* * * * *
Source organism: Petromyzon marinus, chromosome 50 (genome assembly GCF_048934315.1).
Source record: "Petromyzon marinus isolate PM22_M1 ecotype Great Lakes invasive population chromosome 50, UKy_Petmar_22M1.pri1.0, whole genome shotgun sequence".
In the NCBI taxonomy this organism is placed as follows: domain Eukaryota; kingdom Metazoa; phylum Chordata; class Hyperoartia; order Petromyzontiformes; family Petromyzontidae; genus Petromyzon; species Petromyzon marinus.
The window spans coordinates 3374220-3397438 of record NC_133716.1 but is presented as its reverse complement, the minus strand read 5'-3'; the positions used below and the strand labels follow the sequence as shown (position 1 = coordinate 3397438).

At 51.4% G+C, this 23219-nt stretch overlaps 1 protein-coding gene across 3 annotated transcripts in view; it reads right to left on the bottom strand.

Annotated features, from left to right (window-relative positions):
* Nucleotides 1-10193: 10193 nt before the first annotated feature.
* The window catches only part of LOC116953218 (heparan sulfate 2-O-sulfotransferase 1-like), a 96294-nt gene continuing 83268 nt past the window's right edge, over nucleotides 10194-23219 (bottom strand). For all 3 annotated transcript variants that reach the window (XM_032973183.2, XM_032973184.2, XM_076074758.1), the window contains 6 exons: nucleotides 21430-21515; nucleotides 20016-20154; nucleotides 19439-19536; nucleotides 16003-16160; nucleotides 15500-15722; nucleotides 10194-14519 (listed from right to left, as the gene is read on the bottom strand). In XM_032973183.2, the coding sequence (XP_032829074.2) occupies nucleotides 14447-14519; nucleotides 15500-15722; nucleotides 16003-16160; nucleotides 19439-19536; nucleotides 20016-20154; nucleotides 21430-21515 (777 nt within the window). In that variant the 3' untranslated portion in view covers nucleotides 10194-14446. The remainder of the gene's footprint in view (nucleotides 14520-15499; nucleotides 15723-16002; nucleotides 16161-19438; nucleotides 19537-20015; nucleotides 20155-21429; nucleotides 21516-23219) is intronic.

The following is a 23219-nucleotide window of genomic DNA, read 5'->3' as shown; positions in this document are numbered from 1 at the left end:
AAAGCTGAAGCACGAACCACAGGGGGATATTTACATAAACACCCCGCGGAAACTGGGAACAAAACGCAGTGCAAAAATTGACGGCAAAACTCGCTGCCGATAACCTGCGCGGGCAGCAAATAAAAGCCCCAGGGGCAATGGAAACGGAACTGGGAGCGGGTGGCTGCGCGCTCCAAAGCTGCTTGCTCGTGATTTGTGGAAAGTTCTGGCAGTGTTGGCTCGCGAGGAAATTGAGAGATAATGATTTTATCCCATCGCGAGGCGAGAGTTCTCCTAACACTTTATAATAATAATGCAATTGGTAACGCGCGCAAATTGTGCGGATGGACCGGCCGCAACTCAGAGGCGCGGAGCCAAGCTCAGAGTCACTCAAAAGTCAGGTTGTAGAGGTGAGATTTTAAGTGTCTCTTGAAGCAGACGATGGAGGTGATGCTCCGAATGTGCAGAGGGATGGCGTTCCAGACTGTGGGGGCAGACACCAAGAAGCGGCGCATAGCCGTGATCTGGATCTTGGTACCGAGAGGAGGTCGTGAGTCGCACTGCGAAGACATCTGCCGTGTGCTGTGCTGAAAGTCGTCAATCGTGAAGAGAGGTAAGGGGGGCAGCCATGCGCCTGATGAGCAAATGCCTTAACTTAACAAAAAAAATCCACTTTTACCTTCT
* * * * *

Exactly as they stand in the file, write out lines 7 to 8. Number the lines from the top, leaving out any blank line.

* Nucleotides 1-10193: 10193 nt before the first annotated feature.
* The window catches only part of LOC116953218 (heparan sulfate 2-O-sulfotransferase 1-like), a 96294-nt gene continuing 83268 nt past the window's right edge, over nucleotides 10194-23219 (bottom strand). For all 3 annotated transcript variants that reach the window (XM_032973183.2, XM_032973184.2, XM_076074758.1), the window contains 6 exons: nucleotides 21430-21515; nucleotides 20016-20154; nucleotides 19439-19536; nucleotides 16003-16160; nucleotides 15500-15722; nucleotides 10194-14519 (listed from right to left, as the gene is read on the bottom strand). In XM_032973183.2, the coding sequence (XP_032829074.2) occupies nucleotides 14447-14519; nucleotides 15500-15722; nucleotides 16003-16160; nucleotides 19439-19536; nucleotides 20016-20154; nucleotides 21430-21515 (777 nt within the window). In that variant the 3' untranslated portion in view covers nucleotides 10194-14446. The remainder of the gene's footprint in view (nucleotides 14520-15499; nucleotides 15723-16002; nucleotides 16161-19438; nucleotides 19537-20015; nucleotides 20155-21429; nucleotides 21516-23219) is intronic.